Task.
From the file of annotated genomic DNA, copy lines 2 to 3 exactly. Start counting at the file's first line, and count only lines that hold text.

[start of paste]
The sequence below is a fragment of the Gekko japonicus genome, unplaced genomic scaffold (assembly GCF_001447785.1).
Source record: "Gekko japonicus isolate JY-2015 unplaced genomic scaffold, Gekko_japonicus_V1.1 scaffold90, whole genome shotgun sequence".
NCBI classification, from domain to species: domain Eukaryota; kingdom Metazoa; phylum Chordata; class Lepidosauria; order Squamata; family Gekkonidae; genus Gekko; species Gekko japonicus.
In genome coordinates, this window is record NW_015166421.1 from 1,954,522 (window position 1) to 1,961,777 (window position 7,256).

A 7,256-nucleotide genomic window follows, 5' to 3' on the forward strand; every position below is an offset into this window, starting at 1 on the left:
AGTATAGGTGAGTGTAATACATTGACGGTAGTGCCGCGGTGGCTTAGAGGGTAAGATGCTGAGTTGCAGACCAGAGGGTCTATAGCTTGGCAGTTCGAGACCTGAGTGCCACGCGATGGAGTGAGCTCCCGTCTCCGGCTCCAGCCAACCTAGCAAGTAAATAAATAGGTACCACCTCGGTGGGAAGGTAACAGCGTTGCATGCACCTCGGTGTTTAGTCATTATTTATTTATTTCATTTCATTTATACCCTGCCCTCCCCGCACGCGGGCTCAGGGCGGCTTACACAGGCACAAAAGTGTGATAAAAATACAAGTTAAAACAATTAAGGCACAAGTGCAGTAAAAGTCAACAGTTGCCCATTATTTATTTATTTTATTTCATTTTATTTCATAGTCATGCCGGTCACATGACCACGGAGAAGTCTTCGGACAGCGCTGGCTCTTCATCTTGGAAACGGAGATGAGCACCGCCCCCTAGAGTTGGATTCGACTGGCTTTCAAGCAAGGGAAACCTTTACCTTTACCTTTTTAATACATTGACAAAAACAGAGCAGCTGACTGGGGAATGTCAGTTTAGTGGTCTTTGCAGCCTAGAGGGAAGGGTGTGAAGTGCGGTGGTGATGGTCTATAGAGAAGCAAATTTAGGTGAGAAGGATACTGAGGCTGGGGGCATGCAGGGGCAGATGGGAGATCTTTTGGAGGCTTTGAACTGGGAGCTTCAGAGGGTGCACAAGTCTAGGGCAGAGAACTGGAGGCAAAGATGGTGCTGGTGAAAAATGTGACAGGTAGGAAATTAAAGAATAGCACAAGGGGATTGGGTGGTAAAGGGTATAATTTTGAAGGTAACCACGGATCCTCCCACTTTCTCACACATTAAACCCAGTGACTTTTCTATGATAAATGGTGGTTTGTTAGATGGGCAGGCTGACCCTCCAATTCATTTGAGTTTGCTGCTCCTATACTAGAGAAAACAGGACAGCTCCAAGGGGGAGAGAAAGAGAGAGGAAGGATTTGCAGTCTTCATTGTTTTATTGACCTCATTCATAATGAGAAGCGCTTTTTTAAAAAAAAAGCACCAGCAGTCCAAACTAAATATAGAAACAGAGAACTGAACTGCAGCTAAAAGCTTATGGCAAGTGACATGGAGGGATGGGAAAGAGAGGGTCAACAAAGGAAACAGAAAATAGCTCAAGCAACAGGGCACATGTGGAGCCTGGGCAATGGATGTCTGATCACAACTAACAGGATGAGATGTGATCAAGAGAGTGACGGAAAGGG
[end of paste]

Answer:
Source record: "Gekko japonicus isolate JY-2015 unplaced genomic scaffold, Gekko_japonicus_V1.1 scaffold90, whole genome shotgun sequence".
NCBI classification, from domain to species: domain Eukaryota; kingdom Metazoa; phylum Chordata; class Lepidosauria; order Squamata; family Gekkonidae; genus Gekko; species Gekko japonicus.